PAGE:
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Children and High Cholesterol
- High cholesterol can affect children as well as adults
- A total cholesterol levels that are over 170 need to be lowered and will increase the risks of health problems
- All children should have their cholesterol checked by the time they are 10 years old
This article was inspired by a comment of one of our readers who requested to write an article about high cholesterol issue in kids. High cholesterol is a medical condition that can strike anyone, and the fact that this condition can affect children may come as a surprise to most parents. When you think of high cholesterol you normally think of a middle aged man or woman who is overweight and who has a high fat diet. In the United States today though, high cholesterol is a hidden health threat for children as well, especially with childhood obesity on the rise and becoming a big health to the children in this country. How can you tell what a normal level of cholesterol is for your child, and what should you do if you determine your child has high levels of cholesterol, or other sterols in their blood? What causes this problem in children?
High cholesterol is dangerous, even for children. This can lead to increased risks for strokes, heart attacks, and blocked arteries and veins as your child gets older. High cholesterol is caused by a combination of several factors in children. Heredity plays a big part in determining whether your child will have high cholesterol. If you or your spouse have high cholesterol, the odds are good that your child may develop this problem as well. The diet your child eats can also prevent or contribute to high cholesterol. If your child is obese this is another factor that can increase their risk for cholesterol levels which can become dangerously high. A simple and easy blood test can be done to determine your child’s cholesterol level, and this will help you and your child’s doctor to determine what steps if any need to be done to lower these levels.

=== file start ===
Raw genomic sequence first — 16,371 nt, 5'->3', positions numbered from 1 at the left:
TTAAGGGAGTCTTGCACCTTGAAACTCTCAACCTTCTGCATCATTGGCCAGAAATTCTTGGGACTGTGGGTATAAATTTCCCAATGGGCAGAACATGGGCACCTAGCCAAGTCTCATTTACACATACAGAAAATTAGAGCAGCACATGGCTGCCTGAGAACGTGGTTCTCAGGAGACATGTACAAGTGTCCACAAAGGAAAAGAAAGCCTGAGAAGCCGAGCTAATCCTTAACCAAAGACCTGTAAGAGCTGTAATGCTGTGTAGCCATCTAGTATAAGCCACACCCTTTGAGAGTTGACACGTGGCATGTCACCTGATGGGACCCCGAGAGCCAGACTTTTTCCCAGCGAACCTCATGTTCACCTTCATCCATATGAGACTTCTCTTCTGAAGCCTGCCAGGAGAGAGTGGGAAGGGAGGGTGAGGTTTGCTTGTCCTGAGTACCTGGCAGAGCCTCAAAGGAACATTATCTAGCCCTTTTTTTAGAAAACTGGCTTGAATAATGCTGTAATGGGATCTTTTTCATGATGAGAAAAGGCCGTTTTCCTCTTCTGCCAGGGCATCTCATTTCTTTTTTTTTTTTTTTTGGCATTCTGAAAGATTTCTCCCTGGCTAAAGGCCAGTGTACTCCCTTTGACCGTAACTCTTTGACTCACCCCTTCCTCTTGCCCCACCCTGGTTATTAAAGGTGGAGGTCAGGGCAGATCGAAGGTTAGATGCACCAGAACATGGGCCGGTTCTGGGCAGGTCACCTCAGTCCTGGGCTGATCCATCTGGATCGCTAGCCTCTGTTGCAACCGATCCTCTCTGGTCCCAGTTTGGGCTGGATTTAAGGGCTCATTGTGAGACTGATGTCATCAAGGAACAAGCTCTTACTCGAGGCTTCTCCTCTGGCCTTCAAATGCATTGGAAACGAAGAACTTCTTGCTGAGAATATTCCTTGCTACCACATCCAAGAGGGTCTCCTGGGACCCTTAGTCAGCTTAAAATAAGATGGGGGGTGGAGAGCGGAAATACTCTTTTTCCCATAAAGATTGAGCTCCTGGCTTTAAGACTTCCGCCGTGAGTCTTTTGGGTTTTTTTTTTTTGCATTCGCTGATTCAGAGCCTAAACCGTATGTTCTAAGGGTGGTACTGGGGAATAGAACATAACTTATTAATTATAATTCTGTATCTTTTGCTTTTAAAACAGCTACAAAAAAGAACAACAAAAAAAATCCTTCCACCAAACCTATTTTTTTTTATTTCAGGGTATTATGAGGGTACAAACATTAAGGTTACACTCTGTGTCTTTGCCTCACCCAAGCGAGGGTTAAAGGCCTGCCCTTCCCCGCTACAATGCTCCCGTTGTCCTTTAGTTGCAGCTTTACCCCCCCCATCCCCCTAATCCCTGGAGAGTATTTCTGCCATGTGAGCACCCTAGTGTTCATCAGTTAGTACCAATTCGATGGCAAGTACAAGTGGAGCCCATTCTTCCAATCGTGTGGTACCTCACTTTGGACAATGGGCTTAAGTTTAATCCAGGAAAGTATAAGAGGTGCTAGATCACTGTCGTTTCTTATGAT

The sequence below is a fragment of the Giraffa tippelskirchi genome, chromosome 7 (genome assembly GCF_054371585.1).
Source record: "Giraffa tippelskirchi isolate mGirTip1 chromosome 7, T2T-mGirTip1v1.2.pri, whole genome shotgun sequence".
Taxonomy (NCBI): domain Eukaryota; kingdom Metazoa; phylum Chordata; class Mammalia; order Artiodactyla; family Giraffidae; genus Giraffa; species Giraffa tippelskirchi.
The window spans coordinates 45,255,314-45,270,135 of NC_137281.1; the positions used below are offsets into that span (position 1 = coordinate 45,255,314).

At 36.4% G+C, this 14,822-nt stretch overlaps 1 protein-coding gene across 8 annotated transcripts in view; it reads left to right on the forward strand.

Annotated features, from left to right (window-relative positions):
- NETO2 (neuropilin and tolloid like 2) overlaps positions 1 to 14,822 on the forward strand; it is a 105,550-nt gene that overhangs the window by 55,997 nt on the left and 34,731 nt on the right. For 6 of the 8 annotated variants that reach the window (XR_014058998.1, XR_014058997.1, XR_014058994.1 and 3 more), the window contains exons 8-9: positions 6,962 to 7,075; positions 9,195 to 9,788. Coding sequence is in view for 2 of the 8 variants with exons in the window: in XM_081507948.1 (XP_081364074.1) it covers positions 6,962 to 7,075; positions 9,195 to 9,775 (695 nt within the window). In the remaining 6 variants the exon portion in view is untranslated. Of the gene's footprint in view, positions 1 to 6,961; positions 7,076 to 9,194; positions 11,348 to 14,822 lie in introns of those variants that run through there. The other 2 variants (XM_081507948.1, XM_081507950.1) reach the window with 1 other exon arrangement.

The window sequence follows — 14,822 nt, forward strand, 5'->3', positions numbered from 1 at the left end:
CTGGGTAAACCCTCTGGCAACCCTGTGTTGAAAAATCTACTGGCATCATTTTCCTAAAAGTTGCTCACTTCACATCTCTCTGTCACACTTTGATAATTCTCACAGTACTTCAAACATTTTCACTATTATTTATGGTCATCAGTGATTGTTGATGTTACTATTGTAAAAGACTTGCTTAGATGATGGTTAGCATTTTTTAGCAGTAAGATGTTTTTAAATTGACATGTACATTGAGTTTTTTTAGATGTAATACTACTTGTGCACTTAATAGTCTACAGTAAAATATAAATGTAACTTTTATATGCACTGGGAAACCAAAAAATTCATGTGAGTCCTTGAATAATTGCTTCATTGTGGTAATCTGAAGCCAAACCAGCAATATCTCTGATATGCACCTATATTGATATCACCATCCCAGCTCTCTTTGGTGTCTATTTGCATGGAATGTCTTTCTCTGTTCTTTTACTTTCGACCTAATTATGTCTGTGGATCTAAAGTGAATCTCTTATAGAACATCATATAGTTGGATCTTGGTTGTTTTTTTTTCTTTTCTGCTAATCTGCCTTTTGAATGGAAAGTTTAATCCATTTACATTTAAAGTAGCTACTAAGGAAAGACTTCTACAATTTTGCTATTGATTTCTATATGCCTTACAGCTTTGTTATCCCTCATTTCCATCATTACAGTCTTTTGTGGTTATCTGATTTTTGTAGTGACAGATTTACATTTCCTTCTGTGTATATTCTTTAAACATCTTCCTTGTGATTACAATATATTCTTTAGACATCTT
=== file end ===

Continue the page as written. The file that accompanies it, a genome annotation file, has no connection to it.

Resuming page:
When your child is tested for high cholesterol, it is important that you understand what the numbers mean. Your child should be screened at least once before age ten, but not before age two. An acceptable cholesterol level for children is a total cholesterol level of less than one hundred and seventy, and an LDL cholesterol lower than one hundred and ten. If the test results are normal for your child, you should have them tested every three years. If the levels are from one hundred and seventy to one hundred and ninety nine for total cholesterol, and from one hundred and ten to one hundred and twenty nine for LDL cholesterol, this is borderline and needs to be lowered as much as possible because of the higher risks involved. If your child’s total cholesterol is at least two hundred or their LDL cholesterol level is one hundred and thirty or more, this is high and can become dangerous if not treated. If diet and exercise does not work to lower these numbers, your child may end up taking a cholesterol lowering drug as long as they are at least eight years old.
A healthy nutritious diet full of low fat foods and plenty of exercise are the keys to lowering the cholesterol level of your child. Include a lot of fruits and vegetables in the meals you make, because these foods have very little fat and sterols, including cholesterol. Beans are a great protein source that has a lot of fiber and very little cholesterol. Avoid full fat dairy foods, and instead use skim milk and low fat cheeses and other dairy products. Add a lot of whole grains to your diet, such as cereal, bread, rolls, and other whole grain products. These foods are also low in cholesterol, and can actually help fight the bad kind in your body. Make sure that your child gets plenty of exercise, with at least some of it in the form of aerobic exercise. This also helps to lower cholesterol numbers and will keep your child healthy. Get active with them, and the whole family will benefit from a healthier diet and lots of exercise while spending quality family time together.
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The information supplied in this article is not to be considered as medical advice and is for educational purposes only.
|Cholesterol Management9 Feb 2009|